The Abusing God Network is an AHRC funded collaborative enterprise started in April 2022.
Building on the Bible, Gender, and Church Research Centre (BGC), which was founded by Dr Holly Morse (The University of Manchester) and Dr Kirsi Cobb (Cliff College) in 2019, the Abusing God Network connects academic researchers with church and charity practitioners to support collaborative trans-institutional research around the theme of Abusing God: Reading the Bible in the #MeToo age.
The Network provides a platform to connect academics, church, and charity practitioners, in order to develop new research into the intersection between Scripture and the lived experience of Christian survivors. Such work is vital in light of the #metoo, a global social movement that seeks to bring about an end to sexual harassment and sexual abuse.
Indeed, the proposed project is all the more important as gender-based violence has surged following global lockdowns and resultant cuts to key support services during the Covid-19 pandemic. The proposed research generated by the Network, which is supported by Press Red, is timelier than ever and will help improve the support that the Church and charities can offer to Christian survivors.
Meet our team
Kirsi Cobb is a lecturer in biblical studies at Cliff College and a co-director of the Bible, Gender and Church Research Centre. She wrote her PhD dissertation on the biblical figure of Miriam and the multiple ways her story can be read when using different methods of hermeneutics. Her current research focuses on women in the Hebrew Bible with a special interest in biblical interpretation including feminist, deconstructive and trauma studies. Her recent projects include a reading of Lot’s daughters in Genesis 19 in light of trauma theory and revenge, as well as a study on gender and violence in Hosea 2. For more details see: https://cliffcollege.academia.edu/KirsiCobb, https://www.cliffcollege.ac.uk/about/gender-centre/.
Holly Morse is Lecturer in Bible, Gender and Culture at the University of Manchester, a co-director of the Bible, Gender and Church Research Centre, and author of Encountering Eve’s Afterlives: A New Reception Critical Approach to Genesis 2-4 (OUP 2020). In this book, she seeks to destabilize the persistently pessimistic framing of Eve as a highly negative symbol of femininity by engaging with marginal, and even heretical, interpretations that focus on more positive aspects of her character. The book began its life as Holly’s DPhil thesis at the University of Oxford, supervised by Prof Susan Gillingham. Holly has also written on biblical literature, gender, feminist activism, trauma, abuse, and the Bible in visual arts and popular culture (see https://www.research.manchester.ac.uk/portal/holly.morse.html). Currently, in addition to the AHRC Network project ‘Abusing God: Reading the Bible in the #MeToo Age’, Holly is also researching cultural feminisations of transgressive knowledge and magic in the West from antiquity to today.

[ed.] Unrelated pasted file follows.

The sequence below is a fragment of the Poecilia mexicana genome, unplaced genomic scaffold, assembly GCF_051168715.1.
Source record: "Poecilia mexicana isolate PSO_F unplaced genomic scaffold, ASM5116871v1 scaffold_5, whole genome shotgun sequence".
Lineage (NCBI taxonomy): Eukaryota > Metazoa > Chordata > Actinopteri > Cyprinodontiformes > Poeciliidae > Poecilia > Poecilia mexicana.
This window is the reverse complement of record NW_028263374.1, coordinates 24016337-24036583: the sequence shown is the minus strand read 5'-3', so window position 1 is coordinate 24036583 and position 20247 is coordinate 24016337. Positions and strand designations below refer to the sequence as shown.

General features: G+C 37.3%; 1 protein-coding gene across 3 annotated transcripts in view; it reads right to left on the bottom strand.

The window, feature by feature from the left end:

Lily Pearson is the Research Administrator for the ‘Abusing God: Reading the Bible in the #MeToo Age’ project. Lily is a second-year History PhD student at the University of Manchester. Her research is focused on the history of racism in football, particularly in relation to the influence of far-right groups and the media.
For more information on the network, or for any questions and queries please email us at: email@example.com.
You can also find us on Twitter! Our handle is @abusinggodahrc.